Iran's Supreme Leader Ayatollah Ali Khamenei gestures as he delivers a speech in Mashad, Iran, March 21, 2018 - REUTERS
CAIRO – 19 April 2018: Conflict between two longstanding adversaries, Iran and Israel, has been threatening to erupt in Syria for many years. While Israel has avoided getting bogged down in the war, so tempting for many regional and global powers, the growing presence of between 100,000 and 200,000 Iranian-backed militiamen in Syria, with many along Syria’s eastern border, threatens to upset the delicate balance which has kept both militaries at bay.
Israel has been in a fight with Iran since the Iranian Revolution in 1979 and the rise of Islamic Republic under the Grand Ayatollah Ruhollah Khomeini. But unlike the Arab-Israeli feud, which broke out into open conflict on several occasions, the Iranian-Israeli battle has been fought in the shadows. For nearly four decades the battle has been fought through espionage, assassinations, cyber-warfare and proxies, nut is yet to spill out on the battlefield in direct, prolonged open conflict.
Israeli-Iranian aggression in Syria
On February 10, Israel identified and tracked an Iranian UAV which had reportedly violated Israeli airspace over the Golan Heights. Footage later released by the Israeli military depicted the drone being destroyed by an Israeli Apache helicopter, which was allegedly armed and intending to carry out an attack on Israeli territory. Israel sent jets across the Syrian border in retaliation, and conducted airstrikes targeting the T4 air base in Eastern Homs where the drone was supposedly launched by a Quds Force unit. Syrian surface-to-air missile systems engaged the jets on their return, and under “substantial Syrian anti aircraft fire” – allegedly upwards of 20 missiles – an Israeli F-16 was brought down after its two-man crew ejected; the first combat loss for the Israeli Air Force since 1982.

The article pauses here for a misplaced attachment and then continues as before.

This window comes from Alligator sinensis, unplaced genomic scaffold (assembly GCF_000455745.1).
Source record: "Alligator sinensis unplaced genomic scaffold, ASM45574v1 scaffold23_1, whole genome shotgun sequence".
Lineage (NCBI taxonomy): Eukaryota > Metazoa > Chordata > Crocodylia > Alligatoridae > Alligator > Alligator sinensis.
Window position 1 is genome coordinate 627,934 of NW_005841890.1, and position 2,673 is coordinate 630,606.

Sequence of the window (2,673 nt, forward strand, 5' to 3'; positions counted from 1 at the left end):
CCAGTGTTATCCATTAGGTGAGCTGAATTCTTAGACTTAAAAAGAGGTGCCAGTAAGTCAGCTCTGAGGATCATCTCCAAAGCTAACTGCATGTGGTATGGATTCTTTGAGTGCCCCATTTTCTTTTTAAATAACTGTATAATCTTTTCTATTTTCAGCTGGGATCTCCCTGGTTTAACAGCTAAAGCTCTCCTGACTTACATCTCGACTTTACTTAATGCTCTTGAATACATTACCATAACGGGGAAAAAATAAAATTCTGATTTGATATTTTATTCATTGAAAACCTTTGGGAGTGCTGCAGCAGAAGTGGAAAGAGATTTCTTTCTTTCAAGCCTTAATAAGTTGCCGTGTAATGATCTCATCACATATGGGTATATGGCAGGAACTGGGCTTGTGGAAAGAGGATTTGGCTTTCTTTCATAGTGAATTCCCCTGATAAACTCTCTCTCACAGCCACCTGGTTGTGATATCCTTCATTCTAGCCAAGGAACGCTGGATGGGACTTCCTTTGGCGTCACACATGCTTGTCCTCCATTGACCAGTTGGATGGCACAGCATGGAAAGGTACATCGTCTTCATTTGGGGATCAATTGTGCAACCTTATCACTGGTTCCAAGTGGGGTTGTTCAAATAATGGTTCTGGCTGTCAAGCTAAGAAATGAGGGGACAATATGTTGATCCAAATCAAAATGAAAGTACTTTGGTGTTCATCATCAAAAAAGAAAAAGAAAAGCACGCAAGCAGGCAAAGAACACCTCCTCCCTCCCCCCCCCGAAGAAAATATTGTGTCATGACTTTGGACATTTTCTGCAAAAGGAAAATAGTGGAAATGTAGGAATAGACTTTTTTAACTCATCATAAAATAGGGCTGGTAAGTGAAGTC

Remains of the Iranian Shahed-141 drone downed over northern Israel by the Israel Air Force on February 10, 2018 - IDF Spokesperson's Unit
After the downing of the fighter jet, Israel launched a “large-scale attack” – the largest Israeli attack in Syria since 1982 – which targeted 12 military sites in Syria, including three air defense batteries and four military positions. It is said that several of these sites where Iranian, while the majority were Syrian.
“More than confrontation, but less than war,” was how the Israeli Defense Forces distinguished the chain of events, and warned Iran and its allies against “playing with fire”. Hezbollah, Iran’s most influential satellite in the Levant, said in a threat to its adversary that the escalation of hostilities and developments show that “the old equalities have categorically ended.”
Jump forward two months and the T4 air base was the target of Israeli jets once again, on April 9. Crossing into Lebanese airspace, a number of cruise missiles fired eastward towards the military base, specifically targeting a secluded hanger run by the Quds Force, the foreign-focused branch on the Iranian Revolutionary Guard Corps (IRGC) headed by the infamous Qasem Soleimani. Several Iranian officers were reportedly killed in the attack, including Colonel Mehdi Dehghan, who led the drone unit. Iran has threatened to retaliate, while Israeli officials are yet to comment.
The conflict draws the opponents into deeper rivalry, and it appears that Israeli Prime Minister Benjamin Netanyahu is doing little to pour water on the flames. On April 17, Israel released satellite images that pinpoint several Syrian military bases being used by the Iranian Revolutionary Guards forces; a veiled threat against Iranian forces in Syria, but a severe threat nonetheless.